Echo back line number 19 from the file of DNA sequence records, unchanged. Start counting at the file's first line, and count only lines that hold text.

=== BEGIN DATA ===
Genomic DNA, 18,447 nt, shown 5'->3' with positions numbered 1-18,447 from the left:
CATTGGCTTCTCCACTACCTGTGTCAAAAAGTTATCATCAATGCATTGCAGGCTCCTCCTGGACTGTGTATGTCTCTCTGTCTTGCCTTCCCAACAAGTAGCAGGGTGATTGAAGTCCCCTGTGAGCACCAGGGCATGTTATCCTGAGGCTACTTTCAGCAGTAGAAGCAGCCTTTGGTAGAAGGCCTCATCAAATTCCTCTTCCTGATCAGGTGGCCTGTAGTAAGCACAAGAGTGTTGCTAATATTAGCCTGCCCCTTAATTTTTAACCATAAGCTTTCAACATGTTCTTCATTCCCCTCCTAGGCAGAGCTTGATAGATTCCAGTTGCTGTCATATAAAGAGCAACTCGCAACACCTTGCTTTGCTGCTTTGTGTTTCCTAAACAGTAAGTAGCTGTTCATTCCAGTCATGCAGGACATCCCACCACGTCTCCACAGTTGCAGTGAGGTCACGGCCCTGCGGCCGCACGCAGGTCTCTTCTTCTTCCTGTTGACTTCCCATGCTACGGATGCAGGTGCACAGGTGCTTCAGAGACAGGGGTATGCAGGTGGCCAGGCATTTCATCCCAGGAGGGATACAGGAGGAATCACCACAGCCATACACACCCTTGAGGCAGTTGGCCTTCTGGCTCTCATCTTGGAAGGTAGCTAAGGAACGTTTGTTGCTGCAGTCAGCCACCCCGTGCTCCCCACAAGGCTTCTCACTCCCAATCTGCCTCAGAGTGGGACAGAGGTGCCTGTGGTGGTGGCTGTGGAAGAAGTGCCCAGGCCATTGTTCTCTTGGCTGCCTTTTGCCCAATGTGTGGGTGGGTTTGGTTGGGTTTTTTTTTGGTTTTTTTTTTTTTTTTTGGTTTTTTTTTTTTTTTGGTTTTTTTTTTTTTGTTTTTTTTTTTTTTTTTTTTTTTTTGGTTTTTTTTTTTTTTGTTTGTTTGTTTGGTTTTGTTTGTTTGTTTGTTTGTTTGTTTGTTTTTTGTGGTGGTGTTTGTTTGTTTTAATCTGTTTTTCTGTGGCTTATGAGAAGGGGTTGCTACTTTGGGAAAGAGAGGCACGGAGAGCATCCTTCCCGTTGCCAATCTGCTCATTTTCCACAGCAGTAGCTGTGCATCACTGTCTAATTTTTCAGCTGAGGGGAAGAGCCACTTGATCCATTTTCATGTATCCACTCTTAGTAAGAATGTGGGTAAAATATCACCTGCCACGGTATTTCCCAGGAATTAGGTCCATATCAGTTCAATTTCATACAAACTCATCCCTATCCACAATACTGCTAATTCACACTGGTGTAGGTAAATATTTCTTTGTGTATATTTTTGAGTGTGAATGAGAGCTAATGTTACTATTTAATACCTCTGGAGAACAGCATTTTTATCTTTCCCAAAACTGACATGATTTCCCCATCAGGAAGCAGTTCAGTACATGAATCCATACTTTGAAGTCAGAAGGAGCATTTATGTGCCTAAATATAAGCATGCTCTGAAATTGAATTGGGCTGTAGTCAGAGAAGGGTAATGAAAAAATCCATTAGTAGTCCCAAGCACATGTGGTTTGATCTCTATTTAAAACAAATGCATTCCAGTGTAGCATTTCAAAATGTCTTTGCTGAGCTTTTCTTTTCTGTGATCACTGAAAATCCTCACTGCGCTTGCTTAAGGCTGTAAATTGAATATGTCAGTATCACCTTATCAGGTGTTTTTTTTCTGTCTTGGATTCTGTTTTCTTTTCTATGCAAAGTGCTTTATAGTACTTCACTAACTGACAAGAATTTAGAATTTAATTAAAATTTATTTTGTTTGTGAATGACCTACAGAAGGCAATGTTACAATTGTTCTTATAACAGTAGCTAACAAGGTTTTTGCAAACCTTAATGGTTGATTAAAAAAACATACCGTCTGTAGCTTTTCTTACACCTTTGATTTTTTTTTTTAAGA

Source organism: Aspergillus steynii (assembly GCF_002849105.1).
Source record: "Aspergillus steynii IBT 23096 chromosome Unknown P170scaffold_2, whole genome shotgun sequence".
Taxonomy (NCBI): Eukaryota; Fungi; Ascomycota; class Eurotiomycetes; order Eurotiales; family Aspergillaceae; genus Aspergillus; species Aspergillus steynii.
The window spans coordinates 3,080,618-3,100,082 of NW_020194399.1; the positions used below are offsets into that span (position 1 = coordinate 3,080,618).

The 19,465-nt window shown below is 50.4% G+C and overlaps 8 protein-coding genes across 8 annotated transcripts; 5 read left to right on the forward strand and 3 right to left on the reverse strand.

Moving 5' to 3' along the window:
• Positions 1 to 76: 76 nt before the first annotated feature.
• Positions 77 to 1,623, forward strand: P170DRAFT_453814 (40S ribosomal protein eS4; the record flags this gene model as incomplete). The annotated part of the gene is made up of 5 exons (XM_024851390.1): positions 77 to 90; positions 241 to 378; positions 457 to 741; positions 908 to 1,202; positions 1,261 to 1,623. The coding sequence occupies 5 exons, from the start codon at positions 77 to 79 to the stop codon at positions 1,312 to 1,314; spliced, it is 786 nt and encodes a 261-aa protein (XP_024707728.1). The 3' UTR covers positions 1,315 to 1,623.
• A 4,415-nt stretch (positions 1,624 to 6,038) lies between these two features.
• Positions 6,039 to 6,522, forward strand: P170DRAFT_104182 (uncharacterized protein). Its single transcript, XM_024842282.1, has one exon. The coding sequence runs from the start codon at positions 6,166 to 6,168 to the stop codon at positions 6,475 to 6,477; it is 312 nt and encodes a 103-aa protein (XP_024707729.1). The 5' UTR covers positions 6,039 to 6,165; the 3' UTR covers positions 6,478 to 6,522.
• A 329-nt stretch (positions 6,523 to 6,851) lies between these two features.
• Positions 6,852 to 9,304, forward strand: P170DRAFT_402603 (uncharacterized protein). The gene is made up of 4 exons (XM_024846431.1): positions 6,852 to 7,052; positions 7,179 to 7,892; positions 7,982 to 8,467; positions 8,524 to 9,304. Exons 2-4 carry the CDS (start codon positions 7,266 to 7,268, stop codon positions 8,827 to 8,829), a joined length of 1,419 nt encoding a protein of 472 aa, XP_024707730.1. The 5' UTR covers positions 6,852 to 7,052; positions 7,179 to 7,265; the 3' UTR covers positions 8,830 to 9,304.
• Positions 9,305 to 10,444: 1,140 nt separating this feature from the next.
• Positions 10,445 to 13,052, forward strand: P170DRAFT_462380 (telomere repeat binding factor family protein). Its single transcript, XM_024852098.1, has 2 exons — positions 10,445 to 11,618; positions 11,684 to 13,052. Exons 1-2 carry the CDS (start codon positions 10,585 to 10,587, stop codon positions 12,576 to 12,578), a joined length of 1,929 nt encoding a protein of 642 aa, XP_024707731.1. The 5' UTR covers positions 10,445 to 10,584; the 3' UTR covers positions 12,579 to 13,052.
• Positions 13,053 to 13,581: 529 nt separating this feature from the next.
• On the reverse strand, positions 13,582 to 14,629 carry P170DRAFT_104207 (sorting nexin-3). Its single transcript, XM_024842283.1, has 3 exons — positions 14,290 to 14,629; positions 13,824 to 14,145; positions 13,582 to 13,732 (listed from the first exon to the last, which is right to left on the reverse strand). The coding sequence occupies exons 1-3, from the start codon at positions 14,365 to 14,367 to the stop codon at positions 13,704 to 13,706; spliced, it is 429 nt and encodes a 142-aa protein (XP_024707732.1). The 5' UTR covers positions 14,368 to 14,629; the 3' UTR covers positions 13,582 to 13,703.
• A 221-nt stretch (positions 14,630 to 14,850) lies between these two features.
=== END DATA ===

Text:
• A 221-nt stretch (positions 14,630 to 14,850) lies between these two features.